Before your information is released, most of what a lawyer could do is file a "motion to quash." Generally, motions to quash in these types of cases are expensive and fruitless will not help your situation, but your specific facts are necessary to make that determination. Unfortunately, collecting those facts and making that determination is something we no longer have the resources for.

Motions to quash don't look at the actual facts of your case: whether or not you committed the infringement. Instead, they tell the court to look at whether the procedure of the suit was or wasn't proper. The first argument is "Personal Jurisdiction" that (jurisdiction isn't proper) and the second is "Improper Joinder" (which is the too many does situation). Both arguments tend to be seen by judges as premature at this stage.

The cost to hire a lawyer to make this motion may be a few hundred dollars or more which, depending on the Plaintiff, could be close to the cost of settlement. Therefore, you should think carefully before you spend your time and resources to file a motion to quash.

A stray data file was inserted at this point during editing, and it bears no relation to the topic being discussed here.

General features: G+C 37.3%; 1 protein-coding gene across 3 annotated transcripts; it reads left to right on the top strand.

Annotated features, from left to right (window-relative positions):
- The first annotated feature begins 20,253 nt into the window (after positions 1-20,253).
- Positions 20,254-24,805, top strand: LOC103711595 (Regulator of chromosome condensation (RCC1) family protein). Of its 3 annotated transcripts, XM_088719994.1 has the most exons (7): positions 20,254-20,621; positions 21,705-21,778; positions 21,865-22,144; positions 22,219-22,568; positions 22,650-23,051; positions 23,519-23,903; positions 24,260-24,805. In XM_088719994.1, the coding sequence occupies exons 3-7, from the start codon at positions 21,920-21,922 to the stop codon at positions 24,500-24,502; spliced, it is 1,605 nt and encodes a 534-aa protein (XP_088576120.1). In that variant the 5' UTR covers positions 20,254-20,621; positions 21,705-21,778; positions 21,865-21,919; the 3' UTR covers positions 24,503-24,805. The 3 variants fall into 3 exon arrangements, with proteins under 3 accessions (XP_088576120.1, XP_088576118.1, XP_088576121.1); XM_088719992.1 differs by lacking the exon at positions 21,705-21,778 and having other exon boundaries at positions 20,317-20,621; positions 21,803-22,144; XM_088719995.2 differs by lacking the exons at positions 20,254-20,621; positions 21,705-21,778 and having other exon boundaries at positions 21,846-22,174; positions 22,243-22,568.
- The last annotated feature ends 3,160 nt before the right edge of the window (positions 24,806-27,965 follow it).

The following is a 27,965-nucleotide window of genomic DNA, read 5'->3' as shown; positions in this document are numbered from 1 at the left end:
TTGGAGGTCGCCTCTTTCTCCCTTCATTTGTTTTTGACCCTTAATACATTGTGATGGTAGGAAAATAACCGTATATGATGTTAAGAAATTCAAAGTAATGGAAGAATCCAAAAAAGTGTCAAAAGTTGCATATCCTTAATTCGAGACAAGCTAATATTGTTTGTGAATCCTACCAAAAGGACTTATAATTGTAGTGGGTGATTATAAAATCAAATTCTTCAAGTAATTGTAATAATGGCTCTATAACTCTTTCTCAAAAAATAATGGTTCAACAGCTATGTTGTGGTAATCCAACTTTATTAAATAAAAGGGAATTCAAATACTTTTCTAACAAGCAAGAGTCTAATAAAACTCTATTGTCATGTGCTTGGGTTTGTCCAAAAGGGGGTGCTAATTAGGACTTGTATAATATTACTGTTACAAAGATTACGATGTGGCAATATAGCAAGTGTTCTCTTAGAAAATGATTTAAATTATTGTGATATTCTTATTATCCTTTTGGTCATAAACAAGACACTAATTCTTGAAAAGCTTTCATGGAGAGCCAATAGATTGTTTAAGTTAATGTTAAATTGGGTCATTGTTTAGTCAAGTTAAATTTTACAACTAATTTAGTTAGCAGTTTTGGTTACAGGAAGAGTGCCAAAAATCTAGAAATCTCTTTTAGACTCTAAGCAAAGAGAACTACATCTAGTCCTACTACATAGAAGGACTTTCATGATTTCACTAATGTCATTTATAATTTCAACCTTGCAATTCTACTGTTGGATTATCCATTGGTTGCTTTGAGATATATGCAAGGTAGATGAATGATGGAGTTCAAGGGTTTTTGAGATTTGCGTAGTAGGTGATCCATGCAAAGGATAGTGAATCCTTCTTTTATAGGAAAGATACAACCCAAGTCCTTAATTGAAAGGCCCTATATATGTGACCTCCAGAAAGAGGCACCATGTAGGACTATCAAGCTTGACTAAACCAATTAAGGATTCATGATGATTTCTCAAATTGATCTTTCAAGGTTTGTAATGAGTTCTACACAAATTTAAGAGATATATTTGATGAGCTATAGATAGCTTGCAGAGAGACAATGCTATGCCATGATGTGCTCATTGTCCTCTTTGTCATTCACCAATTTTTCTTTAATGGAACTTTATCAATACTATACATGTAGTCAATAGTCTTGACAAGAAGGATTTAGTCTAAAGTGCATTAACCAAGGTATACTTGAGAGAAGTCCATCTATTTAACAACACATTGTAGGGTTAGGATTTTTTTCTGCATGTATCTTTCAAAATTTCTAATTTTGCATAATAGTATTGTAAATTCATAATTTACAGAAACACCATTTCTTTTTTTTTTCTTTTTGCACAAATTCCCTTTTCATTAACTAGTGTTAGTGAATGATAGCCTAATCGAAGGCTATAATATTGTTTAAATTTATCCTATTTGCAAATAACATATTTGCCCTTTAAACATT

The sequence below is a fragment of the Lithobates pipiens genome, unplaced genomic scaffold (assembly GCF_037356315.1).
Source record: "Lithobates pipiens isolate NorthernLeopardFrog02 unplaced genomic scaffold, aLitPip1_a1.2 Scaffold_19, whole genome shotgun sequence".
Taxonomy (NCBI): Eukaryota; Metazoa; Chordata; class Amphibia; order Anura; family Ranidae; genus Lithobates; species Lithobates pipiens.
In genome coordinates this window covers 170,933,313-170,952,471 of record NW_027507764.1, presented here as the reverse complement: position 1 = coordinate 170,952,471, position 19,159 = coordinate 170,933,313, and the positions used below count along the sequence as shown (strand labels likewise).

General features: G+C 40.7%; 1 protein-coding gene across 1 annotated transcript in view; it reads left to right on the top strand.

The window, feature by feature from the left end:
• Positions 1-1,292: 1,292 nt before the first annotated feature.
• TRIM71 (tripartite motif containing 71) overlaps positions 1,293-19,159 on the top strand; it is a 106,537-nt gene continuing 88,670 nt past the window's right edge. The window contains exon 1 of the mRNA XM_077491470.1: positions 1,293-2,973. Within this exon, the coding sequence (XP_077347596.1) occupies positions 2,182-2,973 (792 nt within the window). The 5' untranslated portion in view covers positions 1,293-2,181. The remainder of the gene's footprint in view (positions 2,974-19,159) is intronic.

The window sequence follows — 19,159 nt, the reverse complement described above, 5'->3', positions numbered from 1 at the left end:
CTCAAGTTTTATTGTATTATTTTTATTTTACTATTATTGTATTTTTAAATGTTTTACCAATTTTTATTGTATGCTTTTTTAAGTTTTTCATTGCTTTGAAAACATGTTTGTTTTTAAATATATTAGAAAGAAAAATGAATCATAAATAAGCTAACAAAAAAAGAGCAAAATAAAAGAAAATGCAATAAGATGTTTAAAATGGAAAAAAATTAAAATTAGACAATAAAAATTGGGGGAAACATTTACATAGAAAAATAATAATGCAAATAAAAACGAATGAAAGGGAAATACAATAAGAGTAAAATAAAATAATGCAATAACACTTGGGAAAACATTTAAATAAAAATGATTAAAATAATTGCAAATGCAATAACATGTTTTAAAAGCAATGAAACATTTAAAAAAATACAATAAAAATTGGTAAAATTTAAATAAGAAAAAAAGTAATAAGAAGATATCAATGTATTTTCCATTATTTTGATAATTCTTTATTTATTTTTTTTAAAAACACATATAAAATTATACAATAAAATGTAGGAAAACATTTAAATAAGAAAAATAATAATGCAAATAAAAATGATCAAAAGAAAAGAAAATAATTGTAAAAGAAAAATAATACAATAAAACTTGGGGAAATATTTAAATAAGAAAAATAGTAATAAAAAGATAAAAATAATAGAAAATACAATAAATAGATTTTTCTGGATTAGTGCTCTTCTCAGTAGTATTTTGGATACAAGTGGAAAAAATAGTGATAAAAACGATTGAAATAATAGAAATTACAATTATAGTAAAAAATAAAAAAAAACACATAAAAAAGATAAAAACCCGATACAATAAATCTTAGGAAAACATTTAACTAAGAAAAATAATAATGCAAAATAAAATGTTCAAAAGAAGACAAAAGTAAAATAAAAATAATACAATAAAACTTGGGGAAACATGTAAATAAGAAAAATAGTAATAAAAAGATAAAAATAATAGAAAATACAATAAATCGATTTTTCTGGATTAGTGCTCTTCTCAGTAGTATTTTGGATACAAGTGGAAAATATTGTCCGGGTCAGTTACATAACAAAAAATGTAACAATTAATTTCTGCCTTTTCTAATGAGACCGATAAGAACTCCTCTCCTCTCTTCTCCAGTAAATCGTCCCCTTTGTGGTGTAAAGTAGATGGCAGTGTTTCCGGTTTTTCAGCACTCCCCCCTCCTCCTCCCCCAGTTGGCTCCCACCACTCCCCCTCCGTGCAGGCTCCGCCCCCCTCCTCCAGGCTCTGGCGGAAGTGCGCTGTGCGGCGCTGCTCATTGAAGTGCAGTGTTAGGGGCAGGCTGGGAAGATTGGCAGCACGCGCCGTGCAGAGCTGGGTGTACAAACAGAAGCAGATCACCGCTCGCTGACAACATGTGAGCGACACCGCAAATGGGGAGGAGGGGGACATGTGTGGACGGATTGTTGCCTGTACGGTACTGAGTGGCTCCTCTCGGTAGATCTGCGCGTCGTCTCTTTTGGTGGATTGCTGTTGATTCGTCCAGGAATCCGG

A list of attorneys that may be able to assist you is here.

3. You can request that the Plaintiffs “voluntarily dismiss” (drop) their claims against you so you do not have to pay them anything. This may only be successful on rare occasions when you are both innocent and have extraordinary factual circumstances in your favor. For example, if you do not even own a computer, or have irrefutable evidence that can be provided to the plaintiff’s attorneys, you may be a likely candidate to be released from the suit.